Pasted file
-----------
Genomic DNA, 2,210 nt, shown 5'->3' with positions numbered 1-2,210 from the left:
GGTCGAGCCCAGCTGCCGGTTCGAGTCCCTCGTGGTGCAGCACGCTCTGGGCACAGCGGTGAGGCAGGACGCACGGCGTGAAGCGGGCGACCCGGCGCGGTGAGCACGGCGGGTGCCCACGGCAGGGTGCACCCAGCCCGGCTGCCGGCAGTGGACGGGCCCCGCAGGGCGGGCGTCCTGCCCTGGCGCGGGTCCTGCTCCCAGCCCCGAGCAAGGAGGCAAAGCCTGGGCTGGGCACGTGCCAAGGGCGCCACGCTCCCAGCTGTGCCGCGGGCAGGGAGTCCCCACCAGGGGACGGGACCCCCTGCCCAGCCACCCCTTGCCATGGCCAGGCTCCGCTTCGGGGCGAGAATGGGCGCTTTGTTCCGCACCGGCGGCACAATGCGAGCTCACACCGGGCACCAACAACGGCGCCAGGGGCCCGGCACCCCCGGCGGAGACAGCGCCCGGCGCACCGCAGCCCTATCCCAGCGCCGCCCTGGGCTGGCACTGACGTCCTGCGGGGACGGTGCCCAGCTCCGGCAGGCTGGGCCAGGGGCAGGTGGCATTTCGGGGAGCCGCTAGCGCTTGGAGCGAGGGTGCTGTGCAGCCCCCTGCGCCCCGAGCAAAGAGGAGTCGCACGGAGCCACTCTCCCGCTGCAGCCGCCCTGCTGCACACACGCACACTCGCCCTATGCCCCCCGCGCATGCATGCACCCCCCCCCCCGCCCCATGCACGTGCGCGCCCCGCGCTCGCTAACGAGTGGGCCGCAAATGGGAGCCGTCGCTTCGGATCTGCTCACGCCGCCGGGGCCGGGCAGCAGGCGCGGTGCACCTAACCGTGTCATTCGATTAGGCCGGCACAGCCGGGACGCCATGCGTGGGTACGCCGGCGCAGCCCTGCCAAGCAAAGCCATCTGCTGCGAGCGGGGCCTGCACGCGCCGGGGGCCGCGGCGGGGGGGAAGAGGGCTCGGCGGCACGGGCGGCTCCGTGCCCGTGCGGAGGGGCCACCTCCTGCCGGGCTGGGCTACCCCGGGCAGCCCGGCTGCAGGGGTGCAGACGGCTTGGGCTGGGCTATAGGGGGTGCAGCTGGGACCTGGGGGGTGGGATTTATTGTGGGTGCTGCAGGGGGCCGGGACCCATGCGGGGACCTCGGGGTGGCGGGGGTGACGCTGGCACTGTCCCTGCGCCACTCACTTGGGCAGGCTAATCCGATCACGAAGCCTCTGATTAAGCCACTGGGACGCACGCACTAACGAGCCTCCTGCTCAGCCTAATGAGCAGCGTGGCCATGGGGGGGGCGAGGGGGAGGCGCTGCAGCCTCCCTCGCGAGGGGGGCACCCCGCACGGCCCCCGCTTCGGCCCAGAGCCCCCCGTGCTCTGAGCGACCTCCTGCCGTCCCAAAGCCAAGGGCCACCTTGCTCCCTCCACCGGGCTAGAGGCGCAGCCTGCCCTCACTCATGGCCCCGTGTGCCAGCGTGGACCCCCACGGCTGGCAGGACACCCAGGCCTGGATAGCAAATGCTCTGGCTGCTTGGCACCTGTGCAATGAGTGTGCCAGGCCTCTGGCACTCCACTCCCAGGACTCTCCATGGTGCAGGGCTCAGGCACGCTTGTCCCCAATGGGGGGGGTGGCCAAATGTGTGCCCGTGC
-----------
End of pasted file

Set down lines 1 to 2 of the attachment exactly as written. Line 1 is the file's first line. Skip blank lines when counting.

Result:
Genomic DNA, 2,210 nt, shown 5'->3' with positions numbered 1-2,210 from the left:
GGTCGAGCCCAGCTGCCGGTTCGAGTCCCTCGTGGTGCAGCACGCTCTGGGCACAGCGGTGAGGCAGGACGCACGGCGTGAAGCGGGCGACCCGGCGCGGTGAGCACGGCGGGTGCCCACGGCAGGGTGCACCCAGCCCGGCTGCCGGCAGTGGACGGGCCCCGCAGGGCGGGCGTCCTGCCCTGGCGCGGGTCCTGCTCCCAGCCCCGAGCAAGGAGGCAAAGCCTGGGCTGGGCACGTGCCAAGGGCGCCACGCTCCCAGCTGTGCCGCGGGCAGGGAGTCCCCACCAGGGGACGGGACCCCCTGCCCAGCCACCCCTTGCCATGGCCAGGCTCCGCTTCGGGGCGAGAATGGGCGCTTTGTTCCGCACCGGCGGCACAATGCGAGCTCACACCGGGCACCAACAACGGCGCCAGGGGCCCGGCACCCCCGGCGGAGACAGCGCCCGGCGCACCGCAGCCCTATCCCAGCGCCGCCCTGGGCTGGCACTGACGTCCTGCGGGGACGGTGCCCAGCTCCGGCAGGCTGGGCCAGGGGCAGGTGGCATTTCGGGGAGCCGCTAGCGCTTGGAGCGAGGGTGCTGTGCAGCCCCCTGCGCCCCGAGCAAAGAGGAGTCGCACGGAGCCACTCTCCCGCTGCAGCCGCCCTGCTGCACACACGCACACTCGCCCTATGCCCCCCGCGCATGCATGCACCCCCCCCCCCGCCCCATGCACGTGCGCGCCCCGCGCTCGCTAACGAGTGGGCCGCAAATGGGAGCCGTCGCTTCGGATCTGCTCACGCCGCCGGGGCCGGGCAGCAGGCGCGGTGCACCTAACCGTGTCATTCGATTAGGCCGGCACAGCCGGGACGCCATGCGTGGGTACGCCGGCGCAGCCCTGCCAAGCAAAGCCATCTGCTGCGAGCGGGGCCTGCACGCGCCGGGGGCCGCGGCGGGGGGGAAGAGGGCTCGGCGGCACGGGCGGCTCCGTGCCCGTGCGGAGGGGCCACCTCCTGCCGGGCTGGGCTACCCCGGGCAGCCCGGCTGCAGGGGTGCAGACGGCTTGGGCTGGGCTATAGGGGGTGCAGCTGGGACCTGGGGGGTGGGATTTATTGTGGGTGCTGCAGGGGGCCGGGACCCATGCGGGGACCTCGGGGTGGCGGGGGTGACGCTGGCACTGTCCCTGCGCCACTCACTTGGGCAGGCTAATCCGATCACGAAGCCTCTGATTAAGCCACTGGGACGCACGCACTAACGAGCCTCCTGCTCAGCCTAATGAGCAGCGTGGCCATGGGGGGGGCGAGGGGGAGGCGCTGCAGCCTCCCTCGCGAGGGGGGCACCCCGCACGGCCCCCGCTTCGGCCCAGAGCCCCCCGTGCTCTGAGCGACCTCCTGCCGTCCCAAAGCCAAGGGCCACCTTGCTCCCTCCACCGGGCTAGAGGCGCAGCCTGCCCTCACTCATGGCCCCGTGTGCCAGCGTGGACCCCCACGGCTGGCAGGACACCCAGGCCTGGATAGCAAATGCTCTGGCTGCTTGGCACCTGTGCAATGAGTGTGCCAGGCCTCTGGCACTCCACTCCCAGGACTCTCCATGGTGCAGGGCTCAGGCACGCTTGTCCCCAATGGGGGGGGTGGCCAAATGTGTGCCCGTGC